London Fashion Week
Stepping into the throng of photographers, bloggers, fame makers and cravers who packed themselves into the majesty of Somerset House last weekend, felt a bit like walking into Arthur Miller’s Crucible.
As a debutant to the bi-annual women’s London Fashion Week extravaganza, I went along like a child on their first day of school: apprehension and excitement mixed together to create a melting pot of emotions. Being a women’s event I wasn’t sure what the attendance ratio of men-to-women would be but I was pleasantly surprised that the male numbers were relatively high.
Where LFW differed from the men’s event came in the guise of outfits worn by those who filled the beautiful courtyard; although classic tailoring was still visible, where it had taken centre stage at LC:M it had been pushed to the aisle to make way for the avant-garde, the fashionistas, the cool and the crazy.
Versace style prints were everywhere, T-shirts were bold and baggy – a look that street-savvy kids have adopted from 80’s era New York rappers and West Coast skaters – and hats, be it beanies, broad rims (reminiscent of the Dior campaign from last A/W) or berets (like we saw adorning the YMC models in January) were all in abundance.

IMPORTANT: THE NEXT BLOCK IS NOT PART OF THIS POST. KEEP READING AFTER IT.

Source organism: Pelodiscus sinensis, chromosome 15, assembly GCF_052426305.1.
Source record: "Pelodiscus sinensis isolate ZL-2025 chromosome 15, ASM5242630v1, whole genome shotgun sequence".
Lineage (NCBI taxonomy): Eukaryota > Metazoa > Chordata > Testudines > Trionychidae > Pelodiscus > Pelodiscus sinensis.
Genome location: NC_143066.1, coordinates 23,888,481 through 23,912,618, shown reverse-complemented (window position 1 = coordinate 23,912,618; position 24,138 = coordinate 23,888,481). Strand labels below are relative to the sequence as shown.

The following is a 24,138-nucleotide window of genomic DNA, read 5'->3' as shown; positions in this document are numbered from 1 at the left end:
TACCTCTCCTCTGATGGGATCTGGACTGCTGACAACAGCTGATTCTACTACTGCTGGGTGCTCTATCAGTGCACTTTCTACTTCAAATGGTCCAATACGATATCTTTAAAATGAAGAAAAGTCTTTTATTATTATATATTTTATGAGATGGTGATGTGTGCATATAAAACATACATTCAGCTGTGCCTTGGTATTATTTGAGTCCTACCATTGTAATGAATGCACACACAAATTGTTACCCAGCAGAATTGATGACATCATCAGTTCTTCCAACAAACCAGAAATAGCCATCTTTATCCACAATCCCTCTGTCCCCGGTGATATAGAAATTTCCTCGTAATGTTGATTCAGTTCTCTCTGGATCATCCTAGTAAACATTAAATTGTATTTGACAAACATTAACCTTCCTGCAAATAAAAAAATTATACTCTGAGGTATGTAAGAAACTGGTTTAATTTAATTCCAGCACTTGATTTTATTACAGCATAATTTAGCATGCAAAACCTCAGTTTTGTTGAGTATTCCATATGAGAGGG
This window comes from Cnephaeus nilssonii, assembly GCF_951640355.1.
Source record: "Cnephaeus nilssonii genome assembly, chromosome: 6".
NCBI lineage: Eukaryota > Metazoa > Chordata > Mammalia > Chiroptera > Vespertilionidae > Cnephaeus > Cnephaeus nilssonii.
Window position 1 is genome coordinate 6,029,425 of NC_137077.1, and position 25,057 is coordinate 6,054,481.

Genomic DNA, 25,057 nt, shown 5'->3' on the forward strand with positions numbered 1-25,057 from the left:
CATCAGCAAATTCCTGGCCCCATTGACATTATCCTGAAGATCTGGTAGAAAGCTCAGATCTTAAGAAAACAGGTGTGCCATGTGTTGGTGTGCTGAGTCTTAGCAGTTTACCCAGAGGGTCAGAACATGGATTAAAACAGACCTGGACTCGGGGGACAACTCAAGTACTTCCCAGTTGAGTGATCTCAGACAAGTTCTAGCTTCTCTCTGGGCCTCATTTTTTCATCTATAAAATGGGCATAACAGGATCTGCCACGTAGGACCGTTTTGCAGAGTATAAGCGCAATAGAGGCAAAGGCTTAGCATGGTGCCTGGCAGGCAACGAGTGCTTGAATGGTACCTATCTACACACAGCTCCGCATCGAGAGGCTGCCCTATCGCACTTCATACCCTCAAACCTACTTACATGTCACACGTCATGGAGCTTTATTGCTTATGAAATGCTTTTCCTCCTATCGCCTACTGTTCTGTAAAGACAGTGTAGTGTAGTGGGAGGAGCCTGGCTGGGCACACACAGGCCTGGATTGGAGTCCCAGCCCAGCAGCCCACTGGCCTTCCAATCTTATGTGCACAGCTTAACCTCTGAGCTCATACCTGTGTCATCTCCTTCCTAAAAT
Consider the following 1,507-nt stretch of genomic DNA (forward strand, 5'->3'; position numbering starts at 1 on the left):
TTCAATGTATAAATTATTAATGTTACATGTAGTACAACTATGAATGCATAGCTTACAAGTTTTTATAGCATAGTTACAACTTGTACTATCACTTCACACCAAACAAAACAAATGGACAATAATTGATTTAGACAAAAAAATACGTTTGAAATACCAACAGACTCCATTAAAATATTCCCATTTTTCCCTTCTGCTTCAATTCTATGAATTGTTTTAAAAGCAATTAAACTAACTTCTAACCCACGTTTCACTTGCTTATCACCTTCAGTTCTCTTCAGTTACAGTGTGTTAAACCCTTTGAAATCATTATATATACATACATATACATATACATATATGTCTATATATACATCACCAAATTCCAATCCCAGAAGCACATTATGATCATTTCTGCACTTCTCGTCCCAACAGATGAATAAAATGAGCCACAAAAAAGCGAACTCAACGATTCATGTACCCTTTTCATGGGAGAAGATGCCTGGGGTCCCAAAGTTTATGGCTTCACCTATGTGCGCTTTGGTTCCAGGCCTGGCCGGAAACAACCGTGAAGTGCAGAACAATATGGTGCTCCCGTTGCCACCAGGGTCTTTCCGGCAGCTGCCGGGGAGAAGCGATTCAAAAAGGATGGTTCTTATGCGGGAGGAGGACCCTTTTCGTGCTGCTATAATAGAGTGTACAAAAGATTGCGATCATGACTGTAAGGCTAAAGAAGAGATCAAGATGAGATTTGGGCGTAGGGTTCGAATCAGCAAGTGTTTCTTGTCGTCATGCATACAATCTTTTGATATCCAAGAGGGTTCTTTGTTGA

Trousers were once again short in the leg, either with a roll-up – a fashion that looks set to continue from last summer – or as is becoming increasingly popular, hemmed short through bespoke tailoring, while formal blazers were given a modern edge by teaming up with heavy print and brightly coloured shirts.
The general palette was bright and bold, the fabrics were cut close to the shape of their wearers and in the main contemporary won the day. The one area in which more formal, sophisticated attire was in attendance was in the footwear department. While slim-fitting, shallow soled trainers (in multiple colourways of course) seem to have become the de rigueur for anyone in the fashion sphere, many men were wearing classic black brogues or monogram velvet slippers…albeit with studs on. Well, it wouldn’t be LFW without them.
Image Credits: Maria Scard